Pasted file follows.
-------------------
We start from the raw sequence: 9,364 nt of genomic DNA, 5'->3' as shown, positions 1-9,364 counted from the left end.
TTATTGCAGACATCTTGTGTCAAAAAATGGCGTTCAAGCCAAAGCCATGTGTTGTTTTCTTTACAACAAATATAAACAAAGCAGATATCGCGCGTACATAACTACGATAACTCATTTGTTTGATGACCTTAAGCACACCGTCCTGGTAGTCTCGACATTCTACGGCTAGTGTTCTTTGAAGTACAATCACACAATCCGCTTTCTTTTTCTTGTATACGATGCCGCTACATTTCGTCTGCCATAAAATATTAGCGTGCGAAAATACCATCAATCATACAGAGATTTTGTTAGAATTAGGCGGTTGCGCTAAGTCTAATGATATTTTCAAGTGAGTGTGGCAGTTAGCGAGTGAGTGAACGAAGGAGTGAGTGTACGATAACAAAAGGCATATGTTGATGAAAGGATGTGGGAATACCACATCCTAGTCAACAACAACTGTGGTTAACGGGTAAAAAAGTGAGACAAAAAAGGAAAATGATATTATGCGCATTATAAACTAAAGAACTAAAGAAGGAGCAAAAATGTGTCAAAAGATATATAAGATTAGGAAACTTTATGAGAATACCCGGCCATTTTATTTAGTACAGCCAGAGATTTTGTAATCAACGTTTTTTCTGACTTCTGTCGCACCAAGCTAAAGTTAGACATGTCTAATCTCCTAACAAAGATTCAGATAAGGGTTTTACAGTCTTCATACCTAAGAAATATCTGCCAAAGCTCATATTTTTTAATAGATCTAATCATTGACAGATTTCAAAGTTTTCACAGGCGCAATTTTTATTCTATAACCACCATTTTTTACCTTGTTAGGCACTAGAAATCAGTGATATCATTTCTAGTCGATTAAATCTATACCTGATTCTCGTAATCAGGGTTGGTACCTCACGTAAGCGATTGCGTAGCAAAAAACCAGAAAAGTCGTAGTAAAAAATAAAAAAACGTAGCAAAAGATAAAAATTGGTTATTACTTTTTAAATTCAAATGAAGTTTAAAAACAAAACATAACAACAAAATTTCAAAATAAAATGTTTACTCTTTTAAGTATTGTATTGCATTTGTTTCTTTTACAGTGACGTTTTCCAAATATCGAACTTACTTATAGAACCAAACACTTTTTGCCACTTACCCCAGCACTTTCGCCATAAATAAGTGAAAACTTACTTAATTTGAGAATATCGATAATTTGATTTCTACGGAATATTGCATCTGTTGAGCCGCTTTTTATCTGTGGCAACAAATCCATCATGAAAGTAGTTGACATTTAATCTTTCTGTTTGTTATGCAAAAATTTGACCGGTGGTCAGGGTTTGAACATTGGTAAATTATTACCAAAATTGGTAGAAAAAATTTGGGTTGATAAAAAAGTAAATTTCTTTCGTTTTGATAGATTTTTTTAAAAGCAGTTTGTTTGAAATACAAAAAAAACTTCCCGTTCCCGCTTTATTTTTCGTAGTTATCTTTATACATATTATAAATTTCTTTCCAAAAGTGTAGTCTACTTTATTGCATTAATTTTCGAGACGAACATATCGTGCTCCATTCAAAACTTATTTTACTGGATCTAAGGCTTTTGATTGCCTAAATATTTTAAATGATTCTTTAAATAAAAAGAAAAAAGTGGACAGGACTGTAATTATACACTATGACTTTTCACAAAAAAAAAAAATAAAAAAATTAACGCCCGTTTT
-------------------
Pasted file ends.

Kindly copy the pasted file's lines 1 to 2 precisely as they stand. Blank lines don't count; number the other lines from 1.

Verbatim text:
We start from the raw sequence: 9,364 nt of genomic DNA, 5'->3' as shown, positions 1-9,364 counted from the left end.
TTATTGCAGACATCTTGTGTCAAAAAATGGCGTTCAAGCCAAAGCCATGTGTTGTTTTCTTTACAACAAATATAAACAAAGCAGATATCGCGCGTACATAACTACGATAACTCATTTGTTTGATGACCTTAAGCACACCGTCCTGGTAGTCTCGACATTCTACGGCTAGTGTTCTTTGAAGTACAATCACACAATCCGCTTTCTTTTTCTTGTATACGATGCCGCTACATTTCGTCTGCCATAAAATATTAGCGTGCGAAAATACCATCAATCATACAGAGATTTTGTTAGAATTAGGCGGTTGCGCTAAGTCTAATGATATTTTCAAGTGAGTGTGGCAGTTAGCGAGTGAGTGAACGAAGGAGTGAGTGTACGATAACAAAAGGCATATGTTGATGAAAGGATGTGGGAATACCACATCCTAGTCAACAACAACTGTGGTTAACGGGTAAAAAAGTGAGACAAAAAAGGAAAATGATATTATGCGCATTATAAACTAAAGAACTAAAGAAGGAGCAAAAATGTGTCAAAAGATATATAAGATTAGGAAACTTTATGAGAATACCCGGCCATTTTATTTAGTACAGCCAGAGATTTTGTAATCAACGTTTTTTCTGACTTCTGTCGCACCAAGCTAAAGTTAGACATGTCTAATCTCCTAACAAAGATTCAGATAAGGGTTTTACAGTCTTCATACCTAAGAAATATCTGCCAAAGCTCATATTTTTTAATAGATCTAATCATTGACAGATTTCAAAGTTTTCACAGGCGCAATTTTTATTCTATAACCACCATTTTTTACCTTGTTAGGCACTAGAAATCAGTGATATCATTTCTAGTCGATTAAATCTATACCTGATTCTCGTAATCAGGGTTGGTACCTCACGTAAGCGATTGCGTAGCAAAAAACCAGAAAAGTCGTAGTAAAAAATAAAAAAACGTAGCAAAAGATAAAAATTGGTTATTACTTTTTAAATTCAAATGAAGTTTAAAAACAAAACATAACAACAAAATTTCAAAATAAAATGTTTACTCTTTTAAGTATTGTATTGCATTTGTTTCTTTTACAGTGACGTTTTCCAAATATCGAACTTACTTATAGAACCAAACACTTTTTGCCACTTACCCCAGCACTTTCGCCATAAATAAGTGAAAACTTACTTAATTTGAGAATATCGATAATTTGATTTCTACGGAATATTGCATCTGTTGAGCCGCTTTTTATCTGTGGCAACAAATCCATCATGAAAGTAGTTGACATTTAATCTTTCTGTTTGTTATGCAAAAATTTGACCGGTGGTCAGGGTTTGAACATTGGTAAATTATTACCAAAATTGGTAGAAAAAATTTGGGTTGATAAAAAAGTAAATTTCTTTCGTTTTGATAGATTTTTTTAAAAGCAGTTTGTTTGAAATACAAAAAAAACTTCCCGTTCCCGCTTTATTTTTCGTAGTTATCTTTATACATATTATAAATTTCTTTCCAAAAGTGTAGTCTACTTTATTGCATTAATTTTCGAGACGAACATATCGTGCTCCATTCAAAACTTATTTTACTGGATCTAAGGCTTTTGATTGCCTAAATATTTTAAATGATTCTTTAAATAAAAAGAAAAAAGTGGACAGGACTGTAATTATACACTATGACTTTTCACAAAAAAAAAAAATAAAAAAATTAACGCCCGTTTT